Tuesday 21 January 2020

Kingdom give rival finalists a real kicking in handpass stakes

Martin Breheny

Martin Breheny

KERRY relied on the handpass more than any of their counterparts, according to match data from the four provincial football finals.

They were the undisputed handpass kings, slinging out between 39pc and 90pc more than the seven other finalists. That will come as a surprise to those who say Kerry use a more direct style than other counties.

It's a significant statement on Kerry's approach against Limerick, where they handpassed the ball 132 occasions -- 37 times more than their rivals. It was also 37 more than Tyrone used against Monaghan in the Ulster final.

Louth relied on the handpass less than any other provincial finalist, deploying it just 69 times against Meath (83). The lowest aggregate was in the Leinster final, which returned 152 handpasses, 12 fewer than Connacht where Roscommon-Sligo returned 164. Ulster had 189 and Munster 227.

The handpass has been under the spotlight since the experiments with the fisted pass last spring. They were thrown out at Congress, but a slight adjustment was made to the old format, requiring an upward striking motion. That proved controversial in the early stages of the championship as players complained about refereeing inconsistencies and while there are still occasional frustrations, things have settled down.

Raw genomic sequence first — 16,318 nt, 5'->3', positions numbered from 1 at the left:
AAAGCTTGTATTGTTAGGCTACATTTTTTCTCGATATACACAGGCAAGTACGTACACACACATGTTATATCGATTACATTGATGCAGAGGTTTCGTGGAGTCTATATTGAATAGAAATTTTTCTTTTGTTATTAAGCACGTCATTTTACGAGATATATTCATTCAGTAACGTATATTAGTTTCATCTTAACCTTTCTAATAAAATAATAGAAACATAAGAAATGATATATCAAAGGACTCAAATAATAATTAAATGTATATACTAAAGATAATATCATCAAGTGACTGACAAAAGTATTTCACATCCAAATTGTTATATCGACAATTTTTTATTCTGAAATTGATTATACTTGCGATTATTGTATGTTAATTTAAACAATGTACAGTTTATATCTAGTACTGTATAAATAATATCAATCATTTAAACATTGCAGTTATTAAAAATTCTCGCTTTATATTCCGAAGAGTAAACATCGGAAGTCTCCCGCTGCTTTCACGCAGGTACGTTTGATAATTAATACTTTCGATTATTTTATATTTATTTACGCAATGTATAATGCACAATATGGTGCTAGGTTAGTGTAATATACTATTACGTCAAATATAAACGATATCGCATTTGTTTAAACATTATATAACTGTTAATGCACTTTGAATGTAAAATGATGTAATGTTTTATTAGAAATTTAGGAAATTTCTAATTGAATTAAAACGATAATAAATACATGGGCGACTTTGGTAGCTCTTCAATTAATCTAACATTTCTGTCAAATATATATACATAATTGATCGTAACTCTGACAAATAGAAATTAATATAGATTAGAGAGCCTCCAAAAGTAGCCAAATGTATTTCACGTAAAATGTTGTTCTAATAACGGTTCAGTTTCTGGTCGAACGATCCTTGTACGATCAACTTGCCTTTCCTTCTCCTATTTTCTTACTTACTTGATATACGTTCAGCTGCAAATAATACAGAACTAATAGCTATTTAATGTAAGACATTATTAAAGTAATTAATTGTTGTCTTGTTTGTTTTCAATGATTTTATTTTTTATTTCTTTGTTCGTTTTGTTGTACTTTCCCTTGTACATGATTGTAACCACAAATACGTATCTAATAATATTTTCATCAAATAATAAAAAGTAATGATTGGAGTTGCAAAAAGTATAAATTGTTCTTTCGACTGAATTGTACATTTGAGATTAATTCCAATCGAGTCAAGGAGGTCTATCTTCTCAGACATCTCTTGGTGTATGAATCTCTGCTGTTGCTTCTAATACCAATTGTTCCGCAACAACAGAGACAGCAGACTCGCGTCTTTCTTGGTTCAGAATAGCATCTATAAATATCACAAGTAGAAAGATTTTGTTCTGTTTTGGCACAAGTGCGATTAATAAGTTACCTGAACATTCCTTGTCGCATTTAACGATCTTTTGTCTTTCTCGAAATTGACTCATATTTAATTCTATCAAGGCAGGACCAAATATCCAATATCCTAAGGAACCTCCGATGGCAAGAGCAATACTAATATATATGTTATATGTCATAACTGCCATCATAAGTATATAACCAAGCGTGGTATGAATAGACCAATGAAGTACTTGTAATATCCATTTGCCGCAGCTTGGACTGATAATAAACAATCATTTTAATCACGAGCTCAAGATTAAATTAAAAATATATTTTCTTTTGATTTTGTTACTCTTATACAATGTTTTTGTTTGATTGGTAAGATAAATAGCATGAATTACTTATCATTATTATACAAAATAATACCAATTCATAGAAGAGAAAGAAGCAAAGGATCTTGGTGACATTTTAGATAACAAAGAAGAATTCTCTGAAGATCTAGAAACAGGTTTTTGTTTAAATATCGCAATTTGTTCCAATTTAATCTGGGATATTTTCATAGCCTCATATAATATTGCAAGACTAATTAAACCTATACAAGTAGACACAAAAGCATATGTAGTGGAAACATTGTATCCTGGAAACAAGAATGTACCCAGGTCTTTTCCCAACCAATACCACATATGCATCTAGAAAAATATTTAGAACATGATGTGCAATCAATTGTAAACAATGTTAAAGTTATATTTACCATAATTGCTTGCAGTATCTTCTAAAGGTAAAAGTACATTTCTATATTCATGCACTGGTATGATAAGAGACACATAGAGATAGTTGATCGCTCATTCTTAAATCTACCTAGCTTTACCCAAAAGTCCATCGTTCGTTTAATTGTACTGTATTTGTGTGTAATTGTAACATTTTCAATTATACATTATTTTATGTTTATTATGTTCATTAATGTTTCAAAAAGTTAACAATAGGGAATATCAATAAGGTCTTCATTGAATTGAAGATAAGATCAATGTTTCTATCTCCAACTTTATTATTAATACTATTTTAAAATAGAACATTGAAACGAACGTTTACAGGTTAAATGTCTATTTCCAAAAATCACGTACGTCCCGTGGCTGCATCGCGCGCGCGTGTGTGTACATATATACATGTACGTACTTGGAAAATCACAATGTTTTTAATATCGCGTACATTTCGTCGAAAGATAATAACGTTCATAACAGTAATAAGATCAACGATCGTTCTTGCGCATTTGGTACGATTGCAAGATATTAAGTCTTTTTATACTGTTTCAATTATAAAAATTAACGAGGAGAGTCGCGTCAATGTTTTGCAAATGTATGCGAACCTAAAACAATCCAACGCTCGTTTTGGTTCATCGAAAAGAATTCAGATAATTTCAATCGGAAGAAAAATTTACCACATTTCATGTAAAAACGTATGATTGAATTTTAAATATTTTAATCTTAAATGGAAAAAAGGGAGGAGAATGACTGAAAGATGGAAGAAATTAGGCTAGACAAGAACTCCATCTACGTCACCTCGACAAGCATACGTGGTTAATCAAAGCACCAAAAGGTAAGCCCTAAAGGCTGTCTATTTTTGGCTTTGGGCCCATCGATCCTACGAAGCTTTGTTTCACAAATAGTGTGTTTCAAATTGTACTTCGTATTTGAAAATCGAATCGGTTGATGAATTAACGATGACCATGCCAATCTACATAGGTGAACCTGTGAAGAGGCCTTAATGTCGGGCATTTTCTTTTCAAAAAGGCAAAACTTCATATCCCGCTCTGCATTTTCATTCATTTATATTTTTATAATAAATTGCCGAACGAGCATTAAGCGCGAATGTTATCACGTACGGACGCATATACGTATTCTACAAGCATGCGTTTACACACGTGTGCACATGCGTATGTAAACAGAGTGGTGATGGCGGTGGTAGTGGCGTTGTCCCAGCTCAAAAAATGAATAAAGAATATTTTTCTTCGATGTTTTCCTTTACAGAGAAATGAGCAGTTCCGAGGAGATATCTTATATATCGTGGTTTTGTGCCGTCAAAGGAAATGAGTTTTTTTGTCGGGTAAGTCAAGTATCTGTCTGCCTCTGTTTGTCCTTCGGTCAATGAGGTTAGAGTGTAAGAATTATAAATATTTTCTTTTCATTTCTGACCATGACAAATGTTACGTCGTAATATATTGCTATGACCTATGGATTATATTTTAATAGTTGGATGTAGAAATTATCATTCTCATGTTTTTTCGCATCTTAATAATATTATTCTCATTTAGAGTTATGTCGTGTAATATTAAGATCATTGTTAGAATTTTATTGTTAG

Overall, the number of handpasses was down by an average of 19 per game on last year's provincial finals. Whether that's due to the amended handpass or the individual styles of the competing counties, is difficult to assess.

Clean catching from kick-outs averaged just over four per county, with Monaghan best on seven and Sligo and Louth worst on one each. This was another area of experiment in the league where a 'mark' applied but like so many of the proposals, it was voted down at Congress.

Remarkably, Louth, who have highly rated midfielders in Paddy Keenan and Brian White, caught just one kick-out against Meath, which was also matched by Sligo. Tyrone proved that catching kick-outs is not necessary to construct an easy win as they managed just two, whereas Monaghan fielded seven in last Sunday's final.

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As for shots at goal from outside the 20-metre line, the Connacht final was a clear winner with Roscommon and Sligo producing a total of 45, which was eight more than Meath-Louth, 13 more than Tyrone-Monaghan and 18 more than Kerry-Limerick.

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